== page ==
We served around 70-80 homeless, which it’s the highest pax of people so far. We spent about an hour here before moving onto the last stop, Bangkok Bank.
3rd Stop: Bangkok Bank
We served about 40-50 homeless here, almost the same number of people as Masjid Negara.
Our run leader, Suresh concluded the run by conducting a last briefing session, we talked & discussed about the causes of homeless and what homeless really is. There’re a number of different personal & social factors that can contribute toward people becoming homeless; individual factors, family background, institutional background etc. Homelessness is a NOT a choice, nobody wants to be homeless.
We spent 30 minutes to finalize the event for the night, everyone eventually head home at around 2AM.
After the voluntary event, we conducted a short interview with a few of our crew members and find out what are their thoughts regarding the event.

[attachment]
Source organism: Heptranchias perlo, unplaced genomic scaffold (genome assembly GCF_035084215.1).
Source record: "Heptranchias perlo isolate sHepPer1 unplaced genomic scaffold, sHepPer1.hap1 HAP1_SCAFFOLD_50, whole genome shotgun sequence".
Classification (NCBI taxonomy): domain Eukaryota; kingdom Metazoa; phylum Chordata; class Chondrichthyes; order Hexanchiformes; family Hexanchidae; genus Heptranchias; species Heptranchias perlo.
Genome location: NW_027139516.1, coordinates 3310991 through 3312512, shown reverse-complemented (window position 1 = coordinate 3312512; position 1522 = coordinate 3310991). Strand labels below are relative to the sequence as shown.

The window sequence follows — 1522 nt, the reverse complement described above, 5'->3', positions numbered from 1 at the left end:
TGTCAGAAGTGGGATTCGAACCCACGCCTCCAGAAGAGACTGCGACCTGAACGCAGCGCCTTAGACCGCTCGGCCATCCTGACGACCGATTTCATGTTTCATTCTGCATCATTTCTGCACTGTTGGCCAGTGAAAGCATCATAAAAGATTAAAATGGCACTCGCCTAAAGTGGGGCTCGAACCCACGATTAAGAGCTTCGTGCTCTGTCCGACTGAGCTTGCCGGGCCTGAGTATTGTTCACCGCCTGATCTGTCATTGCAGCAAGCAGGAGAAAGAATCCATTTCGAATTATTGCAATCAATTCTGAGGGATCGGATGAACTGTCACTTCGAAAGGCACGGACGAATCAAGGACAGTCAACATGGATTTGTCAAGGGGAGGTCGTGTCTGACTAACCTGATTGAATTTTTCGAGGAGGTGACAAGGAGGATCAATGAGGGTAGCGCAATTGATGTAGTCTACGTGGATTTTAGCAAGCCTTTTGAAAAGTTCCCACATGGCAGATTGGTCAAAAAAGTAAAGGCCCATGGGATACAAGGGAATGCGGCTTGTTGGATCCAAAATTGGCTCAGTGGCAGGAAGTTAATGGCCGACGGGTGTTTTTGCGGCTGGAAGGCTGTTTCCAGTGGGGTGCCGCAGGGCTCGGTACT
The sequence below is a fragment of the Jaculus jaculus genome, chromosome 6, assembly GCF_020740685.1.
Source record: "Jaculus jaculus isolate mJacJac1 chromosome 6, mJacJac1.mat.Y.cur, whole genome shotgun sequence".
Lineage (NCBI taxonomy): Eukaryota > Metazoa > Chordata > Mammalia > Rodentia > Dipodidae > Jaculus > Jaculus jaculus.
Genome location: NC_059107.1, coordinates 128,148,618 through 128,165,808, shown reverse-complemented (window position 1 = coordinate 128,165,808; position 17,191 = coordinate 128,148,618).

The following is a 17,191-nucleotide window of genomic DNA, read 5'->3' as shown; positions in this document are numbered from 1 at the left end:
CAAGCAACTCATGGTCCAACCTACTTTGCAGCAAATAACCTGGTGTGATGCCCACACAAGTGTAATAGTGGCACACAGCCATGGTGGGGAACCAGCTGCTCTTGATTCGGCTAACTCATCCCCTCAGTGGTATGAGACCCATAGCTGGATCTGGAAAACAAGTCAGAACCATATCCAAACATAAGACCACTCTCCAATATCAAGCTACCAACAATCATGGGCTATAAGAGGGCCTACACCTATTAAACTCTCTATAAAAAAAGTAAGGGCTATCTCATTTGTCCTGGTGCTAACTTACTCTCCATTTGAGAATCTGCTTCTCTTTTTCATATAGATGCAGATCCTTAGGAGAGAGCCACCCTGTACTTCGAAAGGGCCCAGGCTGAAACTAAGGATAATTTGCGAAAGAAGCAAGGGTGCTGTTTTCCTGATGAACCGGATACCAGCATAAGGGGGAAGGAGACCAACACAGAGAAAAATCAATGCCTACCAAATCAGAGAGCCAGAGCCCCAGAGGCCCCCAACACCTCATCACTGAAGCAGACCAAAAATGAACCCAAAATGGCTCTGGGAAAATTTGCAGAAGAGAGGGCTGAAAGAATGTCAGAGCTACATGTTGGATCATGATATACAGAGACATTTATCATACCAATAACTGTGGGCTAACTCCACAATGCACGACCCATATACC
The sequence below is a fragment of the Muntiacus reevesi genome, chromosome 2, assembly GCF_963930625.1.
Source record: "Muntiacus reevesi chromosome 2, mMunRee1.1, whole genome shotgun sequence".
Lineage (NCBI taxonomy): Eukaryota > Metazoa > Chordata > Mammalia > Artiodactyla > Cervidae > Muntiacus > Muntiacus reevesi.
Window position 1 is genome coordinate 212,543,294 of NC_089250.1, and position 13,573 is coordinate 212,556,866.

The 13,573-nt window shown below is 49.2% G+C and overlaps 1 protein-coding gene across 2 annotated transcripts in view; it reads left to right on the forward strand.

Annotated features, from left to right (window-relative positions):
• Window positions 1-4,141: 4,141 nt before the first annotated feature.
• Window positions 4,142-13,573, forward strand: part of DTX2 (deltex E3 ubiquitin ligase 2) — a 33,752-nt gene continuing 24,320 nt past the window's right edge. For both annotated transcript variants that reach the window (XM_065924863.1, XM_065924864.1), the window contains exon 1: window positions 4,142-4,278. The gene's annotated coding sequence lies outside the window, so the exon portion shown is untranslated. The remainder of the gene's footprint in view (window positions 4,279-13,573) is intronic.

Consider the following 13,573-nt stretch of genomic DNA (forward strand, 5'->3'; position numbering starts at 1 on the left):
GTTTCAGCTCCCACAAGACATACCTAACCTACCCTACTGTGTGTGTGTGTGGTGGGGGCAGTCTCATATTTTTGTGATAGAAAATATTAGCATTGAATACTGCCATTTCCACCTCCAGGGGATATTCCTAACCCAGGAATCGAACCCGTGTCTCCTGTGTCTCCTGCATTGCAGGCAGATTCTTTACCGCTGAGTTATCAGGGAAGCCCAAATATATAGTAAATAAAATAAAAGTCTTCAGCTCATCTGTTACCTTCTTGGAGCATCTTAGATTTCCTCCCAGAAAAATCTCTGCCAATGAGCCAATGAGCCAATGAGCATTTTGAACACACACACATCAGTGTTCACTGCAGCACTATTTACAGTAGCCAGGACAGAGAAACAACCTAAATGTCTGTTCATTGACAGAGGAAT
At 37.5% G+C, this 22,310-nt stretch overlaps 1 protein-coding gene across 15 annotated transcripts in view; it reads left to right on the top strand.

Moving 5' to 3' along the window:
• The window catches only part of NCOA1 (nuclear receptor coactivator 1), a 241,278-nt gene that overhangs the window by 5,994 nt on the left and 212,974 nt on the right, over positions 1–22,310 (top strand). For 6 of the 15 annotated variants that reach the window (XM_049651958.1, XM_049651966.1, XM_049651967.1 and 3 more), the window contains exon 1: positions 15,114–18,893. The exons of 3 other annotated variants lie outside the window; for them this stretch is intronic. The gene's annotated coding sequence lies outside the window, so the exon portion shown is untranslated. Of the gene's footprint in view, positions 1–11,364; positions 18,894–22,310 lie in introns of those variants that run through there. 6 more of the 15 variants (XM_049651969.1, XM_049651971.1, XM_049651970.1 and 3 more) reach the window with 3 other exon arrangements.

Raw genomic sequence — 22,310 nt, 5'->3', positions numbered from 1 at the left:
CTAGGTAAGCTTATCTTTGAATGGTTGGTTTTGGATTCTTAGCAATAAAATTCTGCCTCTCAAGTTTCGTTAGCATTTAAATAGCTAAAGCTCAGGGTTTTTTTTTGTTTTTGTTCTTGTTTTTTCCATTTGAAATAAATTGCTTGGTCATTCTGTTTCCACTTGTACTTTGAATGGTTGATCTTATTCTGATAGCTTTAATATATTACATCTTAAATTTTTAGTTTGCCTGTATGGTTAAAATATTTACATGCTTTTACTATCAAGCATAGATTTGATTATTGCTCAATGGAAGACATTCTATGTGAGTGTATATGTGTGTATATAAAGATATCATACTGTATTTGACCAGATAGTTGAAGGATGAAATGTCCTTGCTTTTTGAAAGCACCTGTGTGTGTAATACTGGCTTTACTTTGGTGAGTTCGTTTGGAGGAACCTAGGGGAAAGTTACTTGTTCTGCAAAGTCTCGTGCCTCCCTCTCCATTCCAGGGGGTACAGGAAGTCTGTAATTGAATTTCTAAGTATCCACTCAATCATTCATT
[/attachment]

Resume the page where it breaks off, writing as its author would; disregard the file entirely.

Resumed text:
Facts & Figures About Homelessness
More than 97% of the homeless are in fact, Malaysians. Foreigners only made up the remaining 2-3%. However, numbers are rising and will probably reach 5% due to the reclining economy. Homeless are NOT beggars, they have jobs during the day with minimal earnings of (approx RM600 or less, it’s even lesser than the standard minimum labor wage) therefore there is no way they can afford a rental. The nearest location is Setia Wangsa and the minimum rent has already costed them nearly half of their earning, RM200-RM250/300 shared room excluding utilities. Their jobs are mainly collecting cardboards, canned recyclable drink, dishwashers etc. With no EPF and essential benefits of an employee, most of the time their earning are not stable and sometimes resulted in them unable to afford a basic 3-meal a day.
According to an interview conducted to Reach Out Malaysia president and founder, Pete Nicholl by Astro, he said that “People are being clouded by the misconception that the people living on the streets are foreigners, drug addicts, and criminals.”
Nicholl also added that the reason why they are homeless is that they couldn’t find high paying jobs due to low education qualification and forced to take up low-income jobs. “Some are also left homeless because of family disputes and errant employers who absconded, closed down their business or did not pay salaries to their employees, leaving them sleeping in the streets with no other option.